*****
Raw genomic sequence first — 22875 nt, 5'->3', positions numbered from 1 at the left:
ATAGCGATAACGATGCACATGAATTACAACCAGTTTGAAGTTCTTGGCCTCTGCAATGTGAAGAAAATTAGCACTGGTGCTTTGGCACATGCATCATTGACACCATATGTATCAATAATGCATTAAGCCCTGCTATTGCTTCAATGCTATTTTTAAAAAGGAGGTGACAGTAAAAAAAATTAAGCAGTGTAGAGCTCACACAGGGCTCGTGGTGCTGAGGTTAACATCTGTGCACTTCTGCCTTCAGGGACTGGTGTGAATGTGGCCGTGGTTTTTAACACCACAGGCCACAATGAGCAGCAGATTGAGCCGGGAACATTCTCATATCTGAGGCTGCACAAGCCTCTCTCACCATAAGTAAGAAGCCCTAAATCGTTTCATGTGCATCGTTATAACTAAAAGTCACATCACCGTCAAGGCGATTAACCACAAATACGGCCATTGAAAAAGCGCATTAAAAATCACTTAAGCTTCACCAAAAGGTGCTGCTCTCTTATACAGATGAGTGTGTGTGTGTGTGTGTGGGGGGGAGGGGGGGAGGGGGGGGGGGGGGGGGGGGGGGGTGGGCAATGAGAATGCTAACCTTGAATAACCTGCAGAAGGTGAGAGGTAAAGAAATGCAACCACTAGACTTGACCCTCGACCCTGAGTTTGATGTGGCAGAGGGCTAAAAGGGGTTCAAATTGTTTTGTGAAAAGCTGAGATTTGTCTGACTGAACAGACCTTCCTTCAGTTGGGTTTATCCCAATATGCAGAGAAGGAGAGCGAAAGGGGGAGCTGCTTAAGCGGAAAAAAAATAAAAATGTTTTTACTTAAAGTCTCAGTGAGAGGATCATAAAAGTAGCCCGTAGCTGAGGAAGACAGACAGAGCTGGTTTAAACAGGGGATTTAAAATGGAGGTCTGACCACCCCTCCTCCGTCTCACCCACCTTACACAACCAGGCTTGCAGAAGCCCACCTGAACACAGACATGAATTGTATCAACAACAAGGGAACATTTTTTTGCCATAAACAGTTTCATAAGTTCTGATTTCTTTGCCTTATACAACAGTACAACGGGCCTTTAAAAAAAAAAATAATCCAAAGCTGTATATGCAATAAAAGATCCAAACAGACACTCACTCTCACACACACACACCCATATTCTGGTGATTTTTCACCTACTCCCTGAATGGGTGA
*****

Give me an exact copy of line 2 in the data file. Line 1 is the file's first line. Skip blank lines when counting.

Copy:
ATAGCGATAACGATGCACATGAATTACAACCAGTTTGAAGTTCTTGGCCTCTGCAATGTGAAGAAAATTAGCACTGGTGCTTTGGCACATGCATCATTGACACCATATGTATCAATAATGCATTAAGCCCTGCTATTGCTTCAATGCTATTTTTAAAAAGGAGGTGACAGTAAAAAAAATTAAGCAGTGTAGAGCTCACACAGGGCTCGTGGTGCTGAGGTTAACATCTGTGCACTTCTGCCTTCAGGGACTGGTGTGAATGTGGCCGTGGTTTTTAACACCACAGGCCACAATGAGCAGCAGATTGAGCCGGGAACATTCTCATATCTGAGGCTGCACAAGCCTCTCTCACCATAAGTAAGAAGCCCTAAATCGTTTCATGTGCATCGTTATAACTAAAAGTCACATCACCGTCAAGGCGATTAACCACAAATACGGCCATTGAAAAAGCGCATTAAAAATCACTTAAGCTTCACCAAAAGGTGCTGCTCTCTTATACAGATGAGTGTGTGTGTGTGTGTGTGGGGGGGAGGGGGGGAGGGGGGGGGGGGGGGGGGGGGGGGTGGGCAATGAGAATGCTAACCTTGAATAACCTGCAGAAGGTGAGAGGTAAAGAAATGCAACCACTAGACTTGACCCTCGACCCTGAGTTTGATGTGGCAGAGGGCTAAAAGGGGTTCAAATTGTTTTGTGAAAAGCTGAGATTTGTCTGACTGAACAGACCTTCCTTCAGTTGGGTTTATCCCAATATGCAGAGAAGGAGAGCGAAAGGGGGAGCTGCTTAAGCGGAAAAAAAATAAAAATGTTTTTACTTAAAGTCTCAGTGAGAGGATCATAAAAGTAGCCCGTAGCTGAGGAAGACAGACAGAGCTGGTTTAAACAGGGGATTTAAAATGGAGGTCTGACCACCCCTCCTCCGTCTCACCCACCTTACACAACCAGGCTTGCAGAAGCCCACCTGAACACAGACATGAATTGTATCAACAACAAGGGAACATTTTTTTGCCATAAACAGTTTCATAAGTTCTGATTTCTTTGCCTTATACAACAGTACAACGGGCCTTTAAAAAAAAAAATAATCCAAAGCTGTATATGCAATAAAAGATCCAAACAGACACTCACTCTCACACACACACACCCATATTCTGGTGATTTTTCACCTACTCCCTGAATGGGTGA